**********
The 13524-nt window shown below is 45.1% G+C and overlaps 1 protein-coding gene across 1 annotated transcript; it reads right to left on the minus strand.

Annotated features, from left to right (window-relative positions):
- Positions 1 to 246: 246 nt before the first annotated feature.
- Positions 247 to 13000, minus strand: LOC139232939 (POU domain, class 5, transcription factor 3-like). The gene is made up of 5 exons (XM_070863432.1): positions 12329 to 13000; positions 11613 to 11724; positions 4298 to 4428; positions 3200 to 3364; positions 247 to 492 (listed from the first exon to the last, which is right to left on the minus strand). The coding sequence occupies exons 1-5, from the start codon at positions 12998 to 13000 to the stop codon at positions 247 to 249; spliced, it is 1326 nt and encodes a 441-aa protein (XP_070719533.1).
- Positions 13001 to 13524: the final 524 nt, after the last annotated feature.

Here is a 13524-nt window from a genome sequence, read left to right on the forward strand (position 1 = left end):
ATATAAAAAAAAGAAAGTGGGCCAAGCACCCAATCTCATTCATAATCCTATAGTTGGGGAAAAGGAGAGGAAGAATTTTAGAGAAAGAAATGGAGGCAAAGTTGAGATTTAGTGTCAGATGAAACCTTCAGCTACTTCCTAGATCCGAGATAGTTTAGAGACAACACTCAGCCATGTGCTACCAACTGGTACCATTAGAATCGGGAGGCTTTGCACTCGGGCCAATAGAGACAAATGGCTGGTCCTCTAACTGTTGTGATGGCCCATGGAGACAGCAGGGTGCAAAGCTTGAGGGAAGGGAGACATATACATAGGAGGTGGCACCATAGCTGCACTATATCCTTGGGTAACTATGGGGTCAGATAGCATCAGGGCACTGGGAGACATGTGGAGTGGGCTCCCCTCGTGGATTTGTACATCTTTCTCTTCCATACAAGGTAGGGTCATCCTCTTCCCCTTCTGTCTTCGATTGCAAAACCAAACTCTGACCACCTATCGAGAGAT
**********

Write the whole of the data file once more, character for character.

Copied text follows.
The 13524-nt window shown below is 45.1% G+C and overlaps 1 protein-coding gene across 1 annotated transcript; it reads right to left on the minus strand.

Annotated features, from left to right (window-relative positions):
- Positions 1 to 246: 246 nt before the first annotated feature.
- Positions 247 to 13000, minus strand: LOC139232939 (POU domain, class 5, transcription factor 3-like). The gene is made up of 5 exons (XM_070863432.1): positions 12329 to 13000; positions 11613 to 11724; positions 4298 to 4428; positions 3200 to 3364; positions 247 to 492 (listed from the first exon to the last, which is right to left on the minus strand). The coding sequence occupies exons 1-5, from the start codon at positions 12998 to 13000 to the stop codon at positions 247 to 249; spliced, it is 1326 nt and encodes a 441-aa protein (XP_070719533.1).
- Positions 13001 to 13524: the final 524 nt, after the last annotated feature.

Here is a 13524-nt window from a genome sequence, read left to right on the forward strand (position 1 = left end):
ATATAAAAAAAAGAAAGTGGGCCAAGCACCCAATCTCATTCATAATCCTATAGTTGGGGAAAAGGAGAGGAAGAATTTTAGAGAAAGAAATGGAGGCAAAGTTGAGATTTAGTGTCAGATGAAACCTTCAGCTACTTCCTAGATCCGAGATAGTTTAGAGACAACACTCAGCCATGTGCTACCAACTGGTACCATTAGAATCGGGAGGCTTTGCACTCGGGCCAATAGAGACAAATGGCTGGTCCTCTAACTGTTGTGATGGCCCATGGAGACAGCAGGGTGCAAAGCTTGAGGGAAGGGAGACATATACATAGGAGGTGGCACCATAGCTGCACTATATCCTTGGGTAACTATGGGGTCAGATAGCATCAGGGCACTGGGAGACATGTGGAGTGGGCTCCCCTCGTGGATTTGTACATCTTTCTCTTCCATACAAGGTAGGGTCATCCTCTTCCCCTTCTGTCTTCGATTGCAAAACCAAACTCTGACCACCTATCGAGAGAT